Automatic Generation of Warp-Level Primitives and Atomic Instructions for Fast and Portable Parallel Reduction on GPUs
   
Publication Year:
  2019
Authors
  Simon Garcia de Gonzalo, Sitao Huang, Juan Gómez-Luna, Simon D. Hammond, Onur Mutlu, Wen-mei Hwu
   
Published:
  In the proceedings of the 2019 IEEE International Symposium on Code Generation and Optimization (CGO19)
   
Abstract:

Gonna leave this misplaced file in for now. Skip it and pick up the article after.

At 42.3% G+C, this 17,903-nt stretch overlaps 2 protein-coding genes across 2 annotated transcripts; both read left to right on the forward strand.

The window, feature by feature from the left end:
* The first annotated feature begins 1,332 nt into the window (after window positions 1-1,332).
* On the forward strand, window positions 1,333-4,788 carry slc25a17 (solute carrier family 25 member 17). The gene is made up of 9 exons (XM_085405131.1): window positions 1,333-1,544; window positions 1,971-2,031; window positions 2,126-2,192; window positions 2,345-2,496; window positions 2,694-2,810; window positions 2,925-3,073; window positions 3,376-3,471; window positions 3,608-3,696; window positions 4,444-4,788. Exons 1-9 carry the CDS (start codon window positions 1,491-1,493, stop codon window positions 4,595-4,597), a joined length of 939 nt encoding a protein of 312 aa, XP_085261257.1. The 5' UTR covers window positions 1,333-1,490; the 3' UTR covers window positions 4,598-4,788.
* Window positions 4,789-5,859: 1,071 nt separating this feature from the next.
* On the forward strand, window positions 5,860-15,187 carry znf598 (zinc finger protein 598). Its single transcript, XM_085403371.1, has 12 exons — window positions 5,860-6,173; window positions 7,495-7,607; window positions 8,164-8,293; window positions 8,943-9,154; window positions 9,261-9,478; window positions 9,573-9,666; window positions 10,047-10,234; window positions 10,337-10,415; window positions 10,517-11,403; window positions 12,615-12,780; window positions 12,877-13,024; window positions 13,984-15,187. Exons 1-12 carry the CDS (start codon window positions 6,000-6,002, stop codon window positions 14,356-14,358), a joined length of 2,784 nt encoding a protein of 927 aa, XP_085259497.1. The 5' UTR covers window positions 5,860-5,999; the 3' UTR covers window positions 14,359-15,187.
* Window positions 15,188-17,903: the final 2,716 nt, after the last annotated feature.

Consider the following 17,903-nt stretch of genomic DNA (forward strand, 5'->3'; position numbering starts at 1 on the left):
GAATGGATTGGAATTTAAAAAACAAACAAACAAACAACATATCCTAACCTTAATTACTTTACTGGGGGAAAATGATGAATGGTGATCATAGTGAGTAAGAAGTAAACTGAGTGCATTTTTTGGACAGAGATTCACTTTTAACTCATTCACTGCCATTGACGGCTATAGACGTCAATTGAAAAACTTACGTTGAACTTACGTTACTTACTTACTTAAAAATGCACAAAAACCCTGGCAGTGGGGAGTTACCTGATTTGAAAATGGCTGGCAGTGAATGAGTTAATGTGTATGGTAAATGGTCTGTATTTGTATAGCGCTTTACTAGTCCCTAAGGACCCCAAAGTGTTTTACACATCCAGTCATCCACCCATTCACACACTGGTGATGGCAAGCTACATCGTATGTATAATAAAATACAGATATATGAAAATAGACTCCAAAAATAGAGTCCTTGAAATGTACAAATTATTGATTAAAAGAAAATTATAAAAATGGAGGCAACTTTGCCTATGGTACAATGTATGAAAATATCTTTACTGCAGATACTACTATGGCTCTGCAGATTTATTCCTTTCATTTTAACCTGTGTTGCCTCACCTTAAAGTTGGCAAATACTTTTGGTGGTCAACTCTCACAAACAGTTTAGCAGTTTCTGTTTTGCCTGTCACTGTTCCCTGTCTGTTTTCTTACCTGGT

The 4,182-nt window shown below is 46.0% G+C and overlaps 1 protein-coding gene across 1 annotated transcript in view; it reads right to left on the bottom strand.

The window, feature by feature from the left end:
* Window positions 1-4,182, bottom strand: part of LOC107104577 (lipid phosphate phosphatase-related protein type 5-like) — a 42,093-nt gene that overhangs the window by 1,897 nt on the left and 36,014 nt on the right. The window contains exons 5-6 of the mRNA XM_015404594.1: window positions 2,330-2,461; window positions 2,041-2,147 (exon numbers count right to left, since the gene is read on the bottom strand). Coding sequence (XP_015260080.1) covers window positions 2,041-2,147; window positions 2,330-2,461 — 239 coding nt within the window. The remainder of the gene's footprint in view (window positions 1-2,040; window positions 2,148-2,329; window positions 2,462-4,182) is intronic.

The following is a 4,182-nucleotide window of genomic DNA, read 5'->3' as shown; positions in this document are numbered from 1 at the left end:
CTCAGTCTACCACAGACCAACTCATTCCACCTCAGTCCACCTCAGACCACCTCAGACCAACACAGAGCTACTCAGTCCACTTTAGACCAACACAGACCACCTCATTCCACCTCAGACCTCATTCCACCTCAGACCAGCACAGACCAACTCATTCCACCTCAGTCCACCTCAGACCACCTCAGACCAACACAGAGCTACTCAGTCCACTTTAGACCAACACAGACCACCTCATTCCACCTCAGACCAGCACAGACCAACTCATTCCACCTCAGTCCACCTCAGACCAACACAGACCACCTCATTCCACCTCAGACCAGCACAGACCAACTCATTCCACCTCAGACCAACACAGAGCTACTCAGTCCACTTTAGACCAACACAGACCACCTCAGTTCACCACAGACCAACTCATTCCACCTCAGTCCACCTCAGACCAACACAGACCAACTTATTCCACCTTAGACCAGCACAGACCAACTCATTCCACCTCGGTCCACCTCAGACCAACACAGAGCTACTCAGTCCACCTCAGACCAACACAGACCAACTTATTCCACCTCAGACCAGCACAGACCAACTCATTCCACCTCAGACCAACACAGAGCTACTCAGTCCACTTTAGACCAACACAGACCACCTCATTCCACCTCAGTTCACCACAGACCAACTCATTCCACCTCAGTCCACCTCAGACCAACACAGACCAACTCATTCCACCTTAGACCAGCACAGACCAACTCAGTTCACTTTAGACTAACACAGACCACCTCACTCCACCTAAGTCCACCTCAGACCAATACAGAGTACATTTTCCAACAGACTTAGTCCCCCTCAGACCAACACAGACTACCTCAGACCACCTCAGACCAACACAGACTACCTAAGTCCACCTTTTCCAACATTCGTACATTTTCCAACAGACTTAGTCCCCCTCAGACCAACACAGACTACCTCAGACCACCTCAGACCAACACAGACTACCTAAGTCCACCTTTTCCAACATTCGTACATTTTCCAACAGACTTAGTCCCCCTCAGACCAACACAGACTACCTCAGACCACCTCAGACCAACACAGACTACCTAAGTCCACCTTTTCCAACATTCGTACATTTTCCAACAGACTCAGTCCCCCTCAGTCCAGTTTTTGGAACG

Since the advent of GPU computing, GPU hardware has evolved at a fast pace. Since application performance heavily depends on the latest hardware improvements, performance portability is extremely challenging for GPU application library developers. Portability becomes even more difficult when new low-level instructions are added to the ISA (e.g., warp shuffle instructions) or the microarchitectural support for existing instructions is improved (e.g., atomic instructions). Library developers, besides re-tuning the code for new hardware features, deal with the performance portability issue by hand-writing multiple algorithm versions that leverage different instruction sets and microarchitectures. High-level programming frameworks and Domain Specific Languages (DSLs) do not typically support low-level instructions (e.g., warp shuffle and atomic instructions), so it is painful or even impossible for these programming systems to take advantage of the latest architectural improvements. In this work, we design a new set of high-level APIs and qualifiers, as well as specialized Abstract Syntax Tree (AST) transformations for high-level programming languages and DSLs. Our transformations enable warp shuffle instructions and atomic instructions (on global and shared memories) to be easily generated. We show a practical implementation of these transformations by building on Tangram, a high-level kernel synthesis framework. Using our new language and compiler extensions, we implement parallel reduction, a fundamental building block used in a wide range of algorithms. Parallel reduction is representative of the performance portability challenge, as its performance heavily depends on the latest hardware improvements. We compare our synthesized parallel reduction to another high-level programming framework and a hand-written high-performance library across three generations of GPU architectures, and show up to 7.8× speedup (2× on average) over hand-written code.